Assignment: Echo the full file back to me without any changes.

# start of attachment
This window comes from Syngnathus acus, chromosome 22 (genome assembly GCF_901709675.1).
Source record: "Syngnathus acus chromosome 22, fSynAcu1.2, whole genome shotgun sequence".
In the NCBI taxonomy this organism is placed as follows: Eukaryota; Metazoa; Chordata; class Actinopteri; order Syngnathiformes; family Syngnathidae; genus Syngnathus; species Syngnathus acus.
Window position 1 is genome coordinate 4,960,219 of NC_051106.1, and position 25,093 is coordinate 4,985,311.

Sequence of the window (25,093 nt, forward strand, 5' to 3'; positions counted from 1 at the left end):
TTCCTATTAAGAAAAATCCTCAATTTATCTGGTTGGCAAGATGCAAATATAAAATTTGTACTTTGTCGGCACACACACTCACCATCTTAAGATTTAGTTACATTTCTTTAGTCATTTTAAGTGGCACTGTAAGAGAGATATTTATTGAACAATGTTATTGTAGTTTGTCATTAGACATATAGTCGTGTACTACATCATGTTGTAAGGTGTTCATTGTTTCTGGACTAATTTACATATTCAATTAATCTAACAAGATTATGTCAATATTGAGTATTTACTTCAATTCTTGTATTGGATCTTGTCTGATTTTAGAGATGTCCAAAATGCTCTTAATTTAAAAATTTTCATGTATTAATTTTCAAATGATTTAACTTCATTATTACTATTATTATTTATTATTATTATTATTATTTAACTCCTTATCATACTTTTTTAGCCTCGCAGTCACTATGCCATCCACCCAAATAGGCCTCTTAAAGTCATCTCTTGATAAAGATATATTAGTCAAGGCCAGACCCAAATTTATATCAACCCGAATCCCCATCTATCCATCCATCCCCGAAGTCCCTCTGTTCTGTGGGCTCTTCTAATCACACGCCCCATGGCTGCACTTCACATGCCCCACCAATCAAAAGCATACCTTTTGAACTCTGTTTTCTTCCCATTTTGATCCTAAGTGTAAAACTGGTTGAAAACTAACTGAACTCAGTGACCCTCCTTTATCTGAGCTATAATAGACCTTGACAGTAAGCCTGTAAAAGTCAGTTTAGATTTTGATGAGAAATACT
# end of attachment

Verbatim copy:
This window comes from Syngnathus acus, chromosome 22 (genome assembly GCF_901709675.1).
Source record: "Syngnathus acus chromosome 22, fSynAcu1.2, whole genome shotgun sequence".
In the NCBI taxonomy this organism is placed as follows: Eukaryota; Metazoa; Chordata; class Actinopteri; order Syngnathiformes; family Syngnathidae; genus Syngnathus; species Syngnathus acus.
Window position 1 is genome coordinate 4,960,219 of NC_051106.1, and position 25,093 is coordinate 4,985,311.

Sequence of the window (25,093 nt, forward strand, 5' to 3'; positions counted from 1 at the left end):
TTCCTATTAAGAAAAATCCTCAATTTATCTGGTTGGCAAGATGCAAATATAAAATTTGTACTTTGTCGGCACACACACTCACCATCTTAAGATTTAGTTACATTTCTTTAGTCATTTTAAGTGGCACTGTAAGAGAGATATTTATTGAACAATGTTATTGTAGTTTGTCATTAGACATATAGTCGTGTACTACATCATGTTGTAAGGTGTTCATTGTTTCTGGACTAATTTACATATTCAATTAATCTAACAAGATTATGTCAATATTGAGTATTTACTTCAATTCTTGTATTGGATCTTGTCTGATTTTAGAGATGTCCAAAATGCTCTTAATTTAAAAATTTTCATGTATTAATTTTCAAATGATTTAACTTCATTATTACTATTATTATTTATTATTATTATTATTATTTAACTCCTTATCATACTTTTTTAGCCTCGCAGTCACTATGCCATCCACCCAAATAGGCCTCTTAAAGTCATCTCTTGATAAAGATATATTAGTCAAGGCCAGACCCAAATTTATATCAACCCGAATCCCCATCTATCCATCCATCCCCGAAGTCCCTCTGTTCTGTGGGCTCTTCTAATCACACGCCCCATGGCTGCACTTCACATGCCCCACCAATCAAAAGCATACCTTTTGAACTCTGTTTTCTTCCCATTTTGATCCTAAGTGTAAAACTGGTTGAAAACTAACTGAACTCAGTGACCCTCCTTTATCTGAGCTATAATAGACCTTGACAGTAAGCCTGTAAAAGTCAGTTTAGATTTTGATGAGAAATACT